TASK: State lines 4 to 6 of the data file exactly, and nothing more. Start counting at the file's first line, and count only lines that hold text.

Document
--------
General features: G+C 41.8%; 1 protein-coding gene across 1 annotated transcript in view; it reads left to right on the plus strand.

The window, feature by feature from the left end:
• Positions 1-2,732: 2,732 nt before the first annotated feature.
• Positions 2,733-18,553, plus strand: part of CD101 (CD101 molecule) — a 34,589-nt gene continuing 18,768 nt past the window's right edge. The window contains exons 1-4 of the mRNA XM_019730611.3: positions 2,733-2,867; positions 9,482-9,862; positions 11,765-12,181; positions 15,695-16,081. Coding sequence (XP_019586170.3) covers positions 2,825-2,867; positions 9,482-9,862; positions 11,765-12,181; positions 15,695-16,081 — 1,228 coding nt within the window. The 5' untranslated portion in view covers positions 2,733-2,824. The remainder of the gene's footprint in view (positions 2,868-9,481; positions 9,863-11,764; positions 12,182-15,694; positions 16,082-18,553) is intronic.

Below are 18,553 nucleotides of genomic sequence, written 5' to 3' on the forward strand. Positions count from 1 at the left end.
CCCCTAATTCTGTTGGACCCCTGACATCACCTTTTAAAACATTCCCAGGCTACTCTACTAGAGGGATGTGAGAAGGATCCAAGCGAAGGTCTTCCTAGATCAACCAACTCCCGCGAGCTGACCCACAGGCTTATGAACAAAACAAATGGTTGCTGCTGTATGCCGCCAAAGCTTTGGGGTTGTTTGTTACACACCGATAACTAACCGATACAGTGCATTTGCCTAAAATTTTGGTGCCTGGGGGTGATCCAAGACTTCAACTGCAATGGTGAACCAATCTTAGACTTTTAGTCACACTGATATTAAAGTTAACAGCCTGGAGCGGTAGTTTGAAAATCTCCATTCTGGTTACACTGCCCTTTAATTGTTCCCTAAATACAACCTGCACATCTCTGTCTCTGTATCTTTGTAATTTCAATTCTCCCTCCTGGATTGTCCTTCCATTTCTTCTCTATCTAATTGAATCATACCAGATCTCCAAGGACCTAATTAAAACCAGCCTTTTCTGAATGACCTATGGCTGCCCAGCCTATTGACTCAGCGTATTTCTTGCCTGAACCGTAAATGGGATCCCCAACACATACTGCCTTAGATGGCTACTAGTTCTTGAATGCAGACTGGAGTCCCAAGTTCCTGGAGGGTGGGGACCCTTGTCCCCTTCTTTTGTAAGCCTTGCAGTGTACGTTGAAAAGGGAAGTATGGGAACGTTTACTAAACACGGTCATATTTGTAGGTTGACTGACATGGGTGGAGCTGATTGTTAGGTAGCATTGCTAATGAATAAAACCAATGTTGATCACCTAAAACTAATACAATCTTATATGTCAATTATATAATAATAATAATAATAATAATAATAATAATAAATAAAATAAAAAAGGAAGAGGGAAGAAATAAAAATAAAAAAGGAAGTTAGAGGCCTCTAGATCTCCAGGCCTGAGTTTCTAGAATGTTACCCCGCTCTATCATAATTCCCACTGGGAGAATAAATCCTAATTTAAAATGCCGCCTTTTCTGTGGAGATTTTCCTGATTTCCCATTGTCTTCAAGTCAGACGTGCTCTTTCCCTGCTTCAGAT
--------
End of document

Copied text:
• Positions 2,733-18,553, plus strand: part of CD101 (CD101 molecule) — a 34,589-nt gene continuing 18,768 nt past the window's right edge. The window contains exons 1-4 of the mRNA XM_019730611.3: positions 2,733-2,867; positions 9,482-9,862; positions 11,765-12,181; positions 15,695-16,081. Coding sequence (XP_019586170.3) covers positions 2,825-2,867; positions 9,482-9,862; positions 11,765-12,181; positions 15,695-16,081 — 1,228 coding nt within the window. The 5' untranslated portion in view covers positions 2,733-2,824. The remainder of the gene's footprint in view (positions 2,868-9,481; positions 9,863-11,764; positions 12,182-15,694; positions 16,082-18,553) is intronic.

Below are 18,553 nucleotides of genomic sequence, written 5' to 3' on the forward strand. Positions count from 1 at the left end.
CCCCTAATTCTGTTGGACCCCTGACATCACCTTTTAAAACATTCCCAGGCTACTCTACTAGAGGGATGTGAGAAGGATCCAAGCGAAGGTCTTCCTAGATCAACCAACTCCCGCGAGCTGACCCACAGGCTTATGAACAAAACAAATGGTTGCTGCTGTATGCCGCCAAAGCTTTGGGGTTGTTTGTTACACACCGATAACTAACCGATACAGTGCATTTGCCTAAAATTTTGGTGCCTGGGGGTGATCCAAGACTTCAACTGCAATGGTGAACCAATCTTAGACTTTTAGTCACACTGATATTAAAGTTAACAGCCTGGAGCGGTAGTTTGAAAATCTCCATTCTGGTTACACTGCCCTTTAATTGTTCCCTAAATACAACCTGCACATCTCTGTCTCTGTATCTTTGTAATTTCAATTCTCCCTCCTGGATTGTCCTTCCATTTCTTCTCTATCTAATTGAATCATACCAGATCTCCAAGGACCTAATTAAAACCAGCCTTTTCTGAATGACCTATGGCTGCCCAGCCTATTGACTCAGCGTATTTCTTGCCTGAACCGTAAATGGGATCCCCAACACATACTGCCTTAGATGGCTACTAGTTCTTGAATGCAGACTGGAGTCCCAAGTTCCTGGAGGGTGGGGACCCTTGTCCCCTTCTTTTGTAAGCCTTGCAGTGTACGTTGAAAAGGGAAGTATGGGAACGTTTACTAAACACGGTCATATTTGTAGGTTGACTGACATGGGTGGAGCTGATTGTTAGGTAGCATTGCTAATGAATAAAACCAATGTTGATCACCTAAAACTAATACAATCTTATATGTCAATTATATAATAATAATAATAATAATAATAATAATAATAAATAAAATAAAAAAGGAAGAGGGAAGAAATAAAAATAAAAAAGGAAGTTAGAGGCCTCTAGATCTCCAGGCCTGAGTTTCTAGAATGTTACCCCGCTCTATCATAATTCCCACTGGGAGAATAAATCCTAATTTAAAATGCCGCCTTTTCTGTGGAGATTTTCCTGATTTCCCATTGTCTTCAAGTCAGACGTGCTCTTTCCCTGCTTCAGAT